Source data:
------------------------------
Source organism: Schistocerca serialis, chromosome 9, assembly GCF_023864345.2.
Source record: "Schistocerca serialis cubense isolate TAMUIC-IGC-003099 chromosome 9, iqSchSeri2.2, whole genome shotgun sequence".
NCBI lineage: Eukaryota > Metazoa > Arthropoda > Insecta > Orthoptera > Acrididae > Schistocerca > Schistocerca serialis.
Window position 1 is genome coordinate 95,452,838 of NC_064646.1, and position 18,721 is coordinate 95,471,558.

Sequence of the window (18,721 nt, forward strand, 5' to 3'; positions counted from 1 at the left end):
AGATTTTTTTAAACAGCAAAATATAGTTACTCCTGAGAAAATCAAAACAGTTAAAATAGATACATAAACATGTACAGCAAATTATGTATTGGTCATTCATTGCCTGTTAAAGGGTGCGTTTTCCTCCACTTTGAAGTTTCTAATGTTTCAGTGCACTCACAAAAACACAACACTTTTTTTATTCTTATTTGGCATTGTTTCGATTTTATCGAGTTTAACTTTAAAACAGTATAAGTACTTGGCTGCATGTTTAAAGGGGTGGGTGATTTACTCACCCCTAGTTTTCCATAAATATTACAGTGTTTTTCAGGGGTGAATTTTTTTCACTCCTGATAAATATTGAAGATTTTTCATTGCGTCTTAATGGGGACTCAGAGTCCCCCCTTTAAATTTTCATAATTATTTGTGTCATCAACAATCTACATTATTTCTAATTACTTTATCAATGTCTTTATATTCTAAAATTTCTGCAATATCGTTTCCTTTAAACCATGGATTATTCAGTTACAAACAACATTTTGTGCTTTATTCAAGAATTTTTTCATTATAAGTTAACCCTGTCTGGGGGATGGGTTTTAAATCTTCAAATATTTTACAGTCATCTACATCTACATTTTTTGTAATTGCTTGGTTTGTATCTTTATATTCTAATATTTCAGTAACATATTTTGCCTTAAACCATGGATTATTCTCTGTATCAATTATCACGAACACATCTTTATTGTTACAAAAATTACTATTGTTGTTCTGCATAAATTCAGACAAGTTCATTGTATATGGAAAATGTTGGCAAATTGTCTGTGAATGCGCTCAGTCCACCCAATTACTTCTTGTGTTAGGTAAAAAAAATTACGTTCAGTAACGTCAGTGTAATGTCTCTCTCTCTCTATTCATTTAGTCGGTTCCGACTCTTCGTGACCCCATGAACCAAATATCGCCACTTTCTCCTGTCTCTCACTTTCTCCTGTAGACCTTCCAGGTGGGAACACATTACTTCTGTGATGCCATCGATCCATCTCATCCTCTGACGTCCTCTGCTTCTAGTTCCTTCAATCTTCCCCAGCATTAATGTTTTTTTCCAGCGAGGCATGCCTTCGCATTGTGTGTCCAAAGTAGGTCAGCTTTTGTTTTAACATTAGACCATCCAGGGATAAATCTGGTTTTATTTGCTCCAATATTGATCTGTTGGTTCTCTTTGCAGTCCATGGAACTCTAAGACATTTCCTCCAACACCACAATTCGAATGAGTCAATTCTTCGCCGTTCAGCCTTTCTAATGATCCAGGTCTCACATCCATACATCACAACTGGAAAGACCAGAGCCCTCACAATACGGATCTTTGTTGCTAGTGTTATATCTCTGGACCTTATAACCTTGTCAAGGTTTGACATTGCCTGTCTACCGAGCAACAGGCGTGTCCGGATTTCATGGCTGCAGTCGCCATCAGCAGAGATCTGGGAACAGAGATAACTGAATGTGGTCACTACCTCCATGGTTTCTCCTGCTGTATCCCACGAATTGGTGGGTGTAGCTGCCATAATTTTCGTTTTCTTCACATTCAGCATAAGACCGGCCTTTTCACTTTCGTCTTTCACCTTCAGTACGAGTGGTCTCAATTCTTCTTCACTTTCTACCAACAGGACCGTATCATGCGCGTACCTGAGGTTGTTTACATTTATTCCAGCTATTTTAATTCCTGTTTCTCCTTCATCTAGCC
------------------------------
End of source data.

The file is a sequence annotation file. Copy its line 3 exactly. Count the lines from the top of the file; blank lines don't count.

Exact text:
NCBI lineage: Eukaryota > Metazoa > Arthropoda > Insecta > Orthoptera > Acrididae > Schistocerca > Schistocerca serialis.